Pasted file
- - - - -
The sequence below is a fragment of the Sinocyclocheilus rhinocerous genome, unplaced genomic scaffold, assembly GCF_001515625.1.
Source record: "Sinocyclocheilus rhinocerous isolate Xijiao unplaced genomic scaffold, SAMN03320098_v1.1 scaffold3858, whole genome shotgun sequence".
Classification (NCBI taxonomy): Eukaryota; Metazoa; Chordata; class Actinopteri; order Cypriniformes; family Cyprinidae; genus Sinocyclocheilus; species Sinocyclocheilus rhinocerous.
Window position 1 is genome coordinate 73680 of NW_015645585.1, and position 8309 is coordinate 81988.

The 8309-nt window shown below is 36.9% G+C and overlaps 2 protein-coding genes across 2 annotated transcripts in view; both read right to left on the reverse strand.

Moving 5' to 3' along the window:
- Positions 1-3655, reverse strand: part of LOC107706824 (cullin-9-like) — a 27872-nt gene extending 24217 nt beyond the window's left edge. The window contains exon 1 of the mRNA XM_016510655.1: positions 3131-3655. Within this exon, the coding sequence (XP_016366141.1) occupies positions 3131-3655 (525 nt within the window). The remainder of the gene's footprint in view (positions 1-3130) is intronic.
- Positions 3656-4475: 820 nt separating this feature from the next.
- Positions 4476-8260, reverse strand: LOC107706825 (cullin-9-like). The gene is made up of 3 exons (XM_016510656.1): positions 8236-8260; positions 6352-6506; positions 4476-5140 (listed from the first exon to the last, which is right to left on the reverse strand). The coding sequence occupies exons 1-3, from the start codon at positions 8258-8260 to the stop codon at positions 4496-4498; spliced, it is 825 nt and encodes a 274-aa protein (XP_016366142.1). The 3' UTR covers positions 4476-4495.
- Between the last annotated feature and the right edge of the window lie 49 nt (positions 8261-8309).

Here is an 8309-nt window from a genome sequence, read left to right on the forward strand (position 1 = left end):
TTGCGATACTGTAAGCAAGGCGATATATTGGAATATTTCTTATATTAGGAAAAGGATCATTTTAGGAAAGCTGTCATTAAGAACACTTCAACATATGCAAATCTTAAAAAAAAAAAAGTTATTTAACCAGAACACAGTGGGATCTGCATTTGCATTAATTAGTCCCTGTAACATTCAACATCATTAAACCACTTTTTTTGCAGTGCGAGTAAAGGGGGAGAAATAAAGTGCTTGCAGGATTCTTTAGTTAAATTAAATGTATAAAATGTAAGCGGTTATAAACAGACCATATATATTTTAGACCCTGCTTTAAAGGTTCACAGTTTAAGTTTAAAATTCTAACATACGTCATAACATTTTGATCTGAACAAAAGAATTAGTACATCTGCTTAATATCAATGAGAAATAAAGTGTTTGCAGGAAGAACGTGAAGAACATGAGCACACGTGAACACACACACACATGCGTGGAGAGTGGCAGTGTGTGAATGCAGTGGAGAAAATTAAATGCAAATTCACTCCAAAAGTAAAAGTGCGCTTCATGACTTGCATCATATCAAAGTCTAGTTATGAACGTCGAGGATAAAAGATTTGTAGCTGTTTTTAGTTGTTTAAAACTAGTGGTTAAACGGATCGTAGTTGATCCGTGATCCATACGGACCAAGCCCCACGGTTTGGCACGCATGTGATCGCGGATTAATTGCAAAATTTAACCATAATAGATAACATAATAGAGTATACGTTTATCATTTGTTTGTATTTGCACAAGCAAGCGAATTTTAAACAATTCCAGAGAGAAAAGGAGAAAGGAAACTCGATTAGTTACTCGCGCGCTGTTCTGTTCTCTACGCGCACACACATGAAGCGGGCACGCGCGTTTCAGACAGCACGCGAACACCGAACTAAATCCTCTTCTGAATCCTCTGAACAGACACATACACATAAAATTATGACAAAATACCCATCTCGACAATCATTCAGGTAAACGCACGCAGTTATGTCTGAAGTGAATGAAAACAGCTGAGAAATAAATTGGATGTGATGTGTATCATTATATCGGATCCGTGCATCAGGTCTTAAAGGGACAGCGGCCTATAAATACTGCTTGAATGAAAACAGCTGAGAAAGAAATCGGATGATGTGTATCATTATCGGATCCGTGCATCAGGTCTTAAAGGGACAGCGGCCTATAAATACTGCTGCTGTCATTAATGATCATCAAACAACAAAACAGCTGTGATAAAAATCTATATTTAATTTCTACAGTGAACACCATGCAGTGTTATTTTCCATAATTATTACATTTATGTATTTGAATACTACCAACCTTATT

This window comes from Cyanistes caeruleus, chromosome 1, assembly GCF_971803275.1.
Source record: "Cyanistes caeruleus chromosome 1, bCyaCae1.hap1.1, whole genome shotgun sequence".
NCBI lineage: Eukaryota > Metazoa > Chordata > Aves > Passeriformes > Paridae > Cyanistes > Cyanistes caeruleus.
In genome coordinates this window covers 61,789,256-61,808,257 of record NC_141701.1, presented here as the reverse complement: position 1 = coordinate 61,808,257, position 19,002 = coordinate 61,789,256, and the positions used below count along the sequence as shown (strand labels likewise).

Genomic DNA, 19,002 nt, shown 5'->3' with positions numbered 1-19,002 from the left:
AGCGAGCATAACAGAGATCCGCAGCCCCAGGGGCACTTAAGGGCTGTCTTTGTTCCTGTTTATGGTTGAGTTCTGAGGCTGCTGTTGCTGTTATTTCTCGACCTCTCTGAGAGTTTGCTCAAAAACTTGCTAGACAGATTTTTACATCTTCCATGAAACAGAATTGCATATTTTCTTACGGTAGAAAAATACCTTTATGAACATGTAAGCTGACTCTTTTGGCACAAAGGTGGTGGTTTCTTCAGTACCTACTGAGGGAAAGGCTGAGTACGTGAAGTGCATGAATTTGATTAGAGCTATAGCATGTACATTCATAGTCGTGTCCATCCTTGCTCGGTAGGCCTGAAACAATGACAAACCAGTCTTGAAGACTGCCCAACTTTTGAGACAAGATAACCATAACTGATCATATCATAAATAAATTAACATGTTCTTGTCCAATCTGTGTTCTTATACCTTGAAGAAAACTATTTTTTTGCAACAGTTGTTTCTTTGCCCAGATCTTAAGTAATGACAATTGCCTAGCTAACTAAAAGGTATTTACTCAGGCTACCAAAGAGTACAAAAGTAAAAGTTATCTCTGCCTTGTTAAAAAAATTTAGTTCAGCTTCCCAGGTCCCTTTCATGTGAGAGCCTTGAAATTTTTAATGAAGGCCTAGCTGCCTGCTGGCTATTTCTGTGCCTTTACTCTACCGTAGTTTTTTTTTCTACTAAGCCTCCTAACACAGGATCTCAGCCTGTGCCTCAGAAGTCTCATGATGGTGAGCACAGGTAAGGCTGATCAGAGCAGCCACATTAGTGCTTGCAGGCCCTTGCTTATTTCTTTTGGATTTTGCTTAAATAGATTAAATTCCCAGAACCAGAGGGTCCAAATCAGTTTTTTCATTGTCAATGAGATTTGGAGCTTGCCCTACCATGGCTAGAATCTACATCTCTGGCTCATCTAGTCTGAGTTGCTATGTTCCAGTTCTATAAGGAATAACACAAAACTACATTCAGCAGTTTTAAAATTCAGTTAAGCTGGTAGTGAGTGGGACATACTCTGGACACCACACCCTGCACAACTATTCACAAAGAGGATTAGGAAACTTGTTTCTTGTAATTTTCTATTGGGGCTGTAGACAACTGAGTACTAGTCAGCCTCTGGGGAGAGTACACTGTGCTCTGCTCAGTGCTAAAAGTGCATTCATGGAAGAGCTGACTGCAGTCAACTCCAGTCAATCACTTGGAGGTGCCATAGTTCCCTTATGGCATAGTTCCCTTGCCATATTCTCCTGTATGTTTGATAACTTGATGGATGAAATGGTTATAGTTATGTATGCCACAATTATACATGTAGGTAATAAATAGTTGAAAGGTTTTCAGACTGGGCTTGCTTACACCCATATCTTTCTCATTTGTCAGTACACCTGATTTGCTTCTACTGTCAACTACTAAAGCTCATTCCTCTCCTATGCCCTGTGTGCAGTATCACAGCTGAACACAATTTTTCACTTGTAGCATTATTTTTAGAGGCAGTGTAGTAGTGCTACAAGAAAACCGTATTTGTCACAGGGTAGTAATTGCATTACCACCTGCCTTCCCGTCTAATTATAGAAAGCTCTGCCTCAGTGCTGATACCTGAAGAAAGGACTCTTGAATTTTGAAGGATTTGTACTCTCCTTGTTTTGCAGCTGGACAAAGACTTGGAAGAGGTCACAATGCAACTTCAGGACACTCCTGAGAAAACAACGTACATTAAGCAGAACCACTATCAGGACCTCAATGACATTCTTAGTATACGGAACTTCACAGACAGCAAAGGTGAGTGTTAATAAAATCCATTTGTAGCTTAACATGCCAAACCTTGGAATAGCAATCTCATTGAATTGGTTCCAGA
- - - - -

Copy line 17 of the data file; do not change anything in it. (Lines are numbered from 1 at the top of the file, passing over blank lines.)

Genomic DNA, 19,002 nt, shown 5'->3' with positions numbered 1-19,002 from the left: